Brainstorms and Raves

Notes on Web Design, Development, Standards, Typography, Music, and More

Thu

8

APR

2004

Several new and interesting XFN-related posts and a new XFN tool prompts this new entry on XFN right after my previous post, Friends, XFN, and Hyperlinks.

[Integrated Web Design: Building the New Breed of Designer & Developer, by Molly Holzschlag. Published September 2002 by New Riders.]

XFN, FOAF, and More Info

09:50 am, pdt 8 April, 2004 Comments, Trackbacks (2) ·

Categories: Development, Information Architecture, Internet, Weblogs

Comments

Comments, Trackbacks: 2 so far. Add yours!

  1. Yeah, I looked at the Eric Meyer article your mentioned but he didn’t really have an argument ether way. He noted

    FOAF makes it possible for other people to provide information about an author, whether or not said information is accurate.”

    but this is also valid against XFN. Friendster has had this problem of people adding people as friends who aren’t, but since this is a controlled environment it can require consent from both parties before a 'relationship' is established. This is impossible for XFN and FOAF. Reciprocating relationships is a solution but this becomes clumsy as the relationship information is spread across two locations doubling the chance that it will become inaccurate and increasing work load on both ends (there are tools to help you manage this but why would someone want to add another step to the development process? and what about pages generated by CGI? These tool are of no help).

    This seems to be a 'hammer before a nail idea' and until there are any real advantaged to XFN I don’t see way people would make the effort. It just further complicates the HTML standard. If you were to follow the CSS or RSS (RDF) examples you would separate the 'network semantic' from the presentation. You’d have your external links in a separate file which describes these relationships and use a link in the header to point to it, but isn’t that way FOAF is?

    The advantage I see in FOAF is that people can provide a URI that says who they are and is centralised so instead of membership forms people could provide a URI that has all the information that they want to share and will be easier for the person to keep their contact information up to date for everyone who uses it.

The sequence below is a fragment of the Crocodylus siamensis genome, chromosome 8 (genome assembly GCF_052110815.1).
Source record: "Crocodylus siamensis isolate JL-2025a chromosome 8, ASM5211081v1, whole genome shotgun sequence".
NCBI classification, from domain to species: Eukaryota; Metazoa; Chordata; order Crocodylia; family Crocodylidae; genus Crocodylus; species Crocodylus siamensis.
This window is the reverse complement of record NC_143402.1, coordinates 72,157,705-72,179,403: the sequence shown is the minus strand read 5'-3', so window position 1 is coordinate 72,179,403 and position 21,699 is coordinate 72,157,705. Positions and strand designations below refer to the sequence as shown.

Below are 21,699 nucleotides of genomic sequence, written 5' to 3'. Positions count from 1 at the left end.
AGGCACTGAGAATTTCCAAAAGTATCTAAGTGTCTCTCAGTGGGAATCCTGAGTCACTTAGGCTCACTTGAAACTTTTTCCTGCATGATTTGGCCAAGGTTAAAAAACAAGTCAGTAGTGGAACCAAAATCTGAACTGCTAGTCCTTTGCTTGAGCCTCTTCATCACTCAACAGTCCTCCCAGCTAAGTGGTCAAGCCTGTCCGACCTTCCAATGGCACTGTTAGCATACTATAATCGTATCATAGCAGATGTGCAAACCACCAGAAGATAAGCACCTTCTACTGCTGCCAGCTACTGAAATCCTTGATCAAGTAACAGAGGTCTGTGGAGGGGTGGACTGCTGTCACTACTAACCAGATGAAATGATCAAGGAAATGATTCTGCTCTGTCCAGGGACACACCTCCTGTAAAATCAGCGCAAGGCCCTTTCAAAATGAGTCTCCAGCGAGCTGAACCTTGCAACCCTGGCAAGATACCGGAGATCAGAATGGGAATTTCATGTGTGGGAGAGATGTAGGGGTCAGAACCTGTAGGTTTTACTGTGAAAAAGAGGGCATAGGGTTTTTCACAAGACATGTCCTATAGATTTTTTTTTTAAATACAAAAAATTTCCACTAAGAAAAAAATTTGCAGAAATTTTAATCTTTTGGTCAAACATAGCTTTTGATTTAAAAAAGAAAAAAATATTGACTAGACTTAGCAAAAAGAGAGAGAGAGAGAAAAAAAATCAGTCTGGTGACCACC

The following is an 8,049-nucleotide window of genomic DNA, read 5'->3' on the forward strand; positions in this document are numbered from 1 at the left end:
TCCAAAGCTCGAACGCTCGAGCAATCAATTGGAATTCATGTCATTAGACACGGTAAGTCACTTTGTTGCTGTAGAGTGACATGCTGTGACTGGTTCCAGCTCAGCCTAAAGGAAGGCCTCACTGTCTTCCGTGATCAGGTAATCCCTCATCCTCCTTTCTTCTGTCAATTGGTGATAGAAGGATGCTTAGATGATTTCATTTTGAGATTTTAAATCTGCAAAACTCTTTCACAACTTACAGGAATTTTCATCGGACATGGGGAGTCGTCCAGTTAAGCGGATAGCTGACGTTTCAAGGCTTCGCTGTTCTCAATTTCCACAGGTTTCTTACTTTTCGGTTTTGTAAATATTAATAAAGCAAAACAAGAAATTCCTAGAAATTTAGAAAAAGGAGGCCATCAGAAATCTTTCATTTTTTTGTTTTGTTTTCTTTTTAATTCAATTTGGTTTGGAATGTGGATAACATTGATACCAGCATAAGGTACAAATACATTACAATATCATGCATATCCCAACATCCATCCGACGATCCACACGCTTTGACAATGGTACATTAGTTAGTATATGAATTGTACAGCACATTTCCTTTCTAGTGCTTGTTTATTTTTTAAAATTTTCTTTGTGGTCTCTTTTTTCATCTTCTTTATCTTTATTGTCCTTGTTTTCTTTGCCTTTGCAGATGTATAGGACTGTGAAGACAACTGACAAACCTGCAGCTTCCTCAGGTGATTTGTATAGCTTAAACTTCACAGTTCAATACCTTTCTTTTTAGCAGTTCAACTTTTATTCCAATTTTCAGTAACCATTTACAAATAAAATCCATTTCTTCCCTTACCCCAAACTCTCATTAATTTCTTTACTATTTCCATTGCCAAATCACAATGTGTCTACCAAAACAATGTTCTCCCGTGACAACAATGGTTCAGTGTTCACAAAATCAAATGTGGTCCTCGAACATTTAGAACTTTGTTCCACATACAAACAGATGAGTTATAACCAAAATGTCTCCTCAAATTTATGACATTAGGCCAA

The XFN idea seems reasonable, although the 'rel' attribute seems to be to help describe a documents relationship to others not its authors. So it’s a corruption of the HTML standards 'intent'. This is not bad in itself as I think standard should support good ideas not fight them, its just what is the long term vision behind XFN and is this the best way to achieve it?

    11:34 pm, pdt 9 April, 2004Comment by CpILL

    comment #1 permalink ·

  2. tantek’s post quotes Molly who quotes Matthew

    “Mullenweg looks to the simplicity of XFN... you don’t have to learn... or mess with strange files.”

    Matt, praising XFN’s simplicity, in the next breath offers “his new tool?” Why would we need a tool if it was simple? The answer is in the “you don’t have to learn” part quoted before this offer which seems to appeal to the frontend-types aka 'designers' who move to the web and don’t want to learn anything new (particularly if they have come from print, I find). XFN could be seen as social networking for dummys. But dummys are important too, that’s what democracy is all about, isn’t it?.

    tantek also goes on to quote The Underground Economist

    “I don’t yet have a decent mechanism for keaping my FoaF file up to date...”

    which says a lot. I think the complexity of CSS is a big problem and makes its uptake a problem amoung designers. If people looked at CSS, or RSS for that matter, with the same view where would we be now (probably at the same point as no one was consulted when they were thought of, but hey, good idea bad execution)?

    The point is that learning is good and shouldn’t be avoided (all you creative types). If there were more learning and less... no-learning the world would be a better place. For sure!

    12:10 am, pdt10 April, 2004anonymous comment

    comment #2 permalink ·

This discussion has been closed. Thanks to all who participated.

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